I hear ya. Teaching sounds fun and rewarding but it really is a
sucky, underpaid job with massive politics. It is not worth the
money. It sounds great...Summers off, etc but when you do work,
you work like a dog and are spent. Trying to get any type of
support from anyone is next to impossible. I am leaving the
profession and my math skills and going into another field.
I am done!
On 4/21/08, Rodeo wrote:
> How many different programs did you call? I am in San Diego.
> I called several different credential programs. I found
> several that were 2 year programs. I found one that had an
> accelerated one year evening program. I did that one.
> Call around more. Maybe you will find one that is shorter.
> But really. If I were you I would't want to do it. Subbing
> is a lot different than teaching. If you think you can
> reach every math student then you are being unrealistic.
> Those few that still struggle with math or just won't do the
> work it takes to learn it will still be there no matter how
> good you are. It is a really frustrating job. I mean it is a
> job where you will be blamed for any student who doesn't
> have the ability or work ethic to learn.
> If you teach in any school that isn't high performing then
> your classes will be loaded with students who don't have the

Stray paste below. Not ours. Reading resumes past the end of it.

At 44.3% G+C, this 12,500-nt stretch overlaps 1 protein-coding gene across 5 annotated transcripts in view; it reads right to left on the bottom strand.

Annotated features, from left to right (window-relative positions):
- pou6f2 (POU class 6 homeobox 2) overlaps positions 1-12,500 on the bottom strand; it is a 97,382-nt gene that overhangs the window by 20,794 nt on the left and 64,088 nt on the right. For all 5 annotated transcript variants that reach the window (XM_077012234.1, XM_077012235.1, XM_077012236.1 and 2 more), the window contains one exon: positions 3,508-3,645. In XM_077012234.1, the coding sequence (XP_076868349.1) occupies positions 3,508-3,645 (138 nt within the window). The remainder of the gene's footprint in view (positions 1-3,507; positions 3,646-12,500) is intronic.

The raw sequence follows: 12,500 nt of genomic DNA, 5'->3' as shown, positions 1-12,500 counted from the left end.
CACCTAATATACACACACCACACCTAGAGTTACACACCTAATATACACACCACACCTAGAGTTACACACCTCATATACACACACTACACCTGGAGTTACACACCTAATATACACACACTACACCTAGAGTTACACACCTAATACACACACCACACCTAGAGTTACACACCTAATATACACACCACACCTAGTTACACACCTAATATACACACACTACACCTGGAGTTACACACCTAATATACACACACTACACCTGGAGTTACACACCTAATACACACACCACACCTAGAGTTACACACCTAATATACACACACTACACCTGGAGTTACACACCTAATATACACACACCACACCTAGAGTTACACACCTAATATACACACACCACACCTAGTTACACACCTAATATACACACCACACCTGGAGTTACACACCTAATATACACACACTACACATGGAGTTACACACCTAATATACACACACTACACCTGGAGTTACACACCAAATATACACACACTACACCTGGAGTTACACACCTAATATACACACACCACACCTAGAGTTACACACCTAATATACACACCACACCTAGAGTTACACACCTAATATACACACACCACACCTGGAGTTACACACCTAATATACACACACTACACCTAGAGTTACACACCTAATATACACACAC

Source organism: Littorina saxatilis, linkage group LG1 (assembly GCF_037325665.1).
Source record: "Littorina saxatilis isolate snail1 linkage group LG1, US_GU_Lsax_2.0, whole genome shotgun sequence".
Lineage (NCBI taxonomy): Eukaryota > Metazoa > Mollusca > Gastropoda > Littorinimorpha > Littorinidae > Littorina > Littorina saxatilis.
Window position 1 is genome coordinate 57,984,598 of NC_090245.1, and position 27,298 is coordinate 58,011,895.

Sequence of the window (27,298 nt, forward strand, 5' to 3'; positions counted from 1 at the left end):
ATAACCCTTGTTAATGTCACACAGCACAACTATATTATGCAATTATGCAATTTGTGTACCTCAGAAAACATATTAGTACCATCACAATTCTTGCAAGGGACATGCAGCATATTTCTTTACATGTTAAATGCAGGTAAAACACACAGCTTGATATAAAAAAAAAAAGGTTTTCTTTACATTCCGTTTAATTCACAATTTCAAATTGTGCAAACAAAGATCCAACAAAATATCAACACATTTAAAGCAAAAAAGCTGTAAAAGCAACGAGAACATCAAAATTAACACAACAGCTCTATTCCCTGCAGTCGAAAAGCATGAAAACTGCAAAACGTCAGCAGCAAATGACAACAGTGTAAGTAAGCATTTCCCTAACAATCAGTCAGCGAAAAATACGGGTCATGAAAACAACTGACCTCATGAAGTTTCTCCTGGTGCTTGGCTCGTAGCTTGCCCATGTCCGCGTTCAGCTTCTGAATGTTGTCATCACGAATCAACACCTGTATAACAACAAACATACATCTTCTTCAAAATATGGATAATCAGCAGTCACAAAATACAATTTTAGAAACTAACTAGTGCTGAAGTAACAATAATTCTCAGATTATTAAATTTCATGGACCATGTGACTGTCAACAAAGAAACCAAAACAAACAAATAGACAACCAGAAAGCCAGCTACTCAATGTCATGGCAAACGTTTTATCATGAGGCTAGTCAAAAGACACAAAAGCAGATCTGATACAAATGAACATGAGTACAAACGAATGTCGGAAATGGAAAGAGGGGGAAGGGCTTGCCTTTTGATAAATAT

> math skills for the classes they have been socially promoted
> into. Subbing a couple days and having some of them get it
> and feeling proud about that is different than having
> responsibility for teaching the state standards for a year
> and having the students understand it enough to apply it
> independently on a test or as part of more complex problems
> If you become a math teacher, you are now entering a broken
> world of dysfunctional policies, districts, schools, and
> administrations. You can never be good enough of a math
> teacher to protect yourself from the dysfunctions of this
> sick system or to overcome the sickness to make it really
> right for the students either. If you want to go into math,
> just do it with your eyes open.
> It is like going into social work. You can't save the world.
> You are going to see and experience a lot of nasty,
> frustrating things so make sure you can handle that. A good
> math teacher can't reach them all anymore than a good social
> worker can stop all the babies on their list from being
> popped into a microwave to shaken to death or whatever, if
> you get what I am trying to say.
> The system works against you and sometimes you will take the
> rap for things that aren't your fault--like bad parenting
> or bad genetics or bad placement by the counselors or bad
> teaching by former teachers or students being passed who
> never should have been...Can you work under those conditions?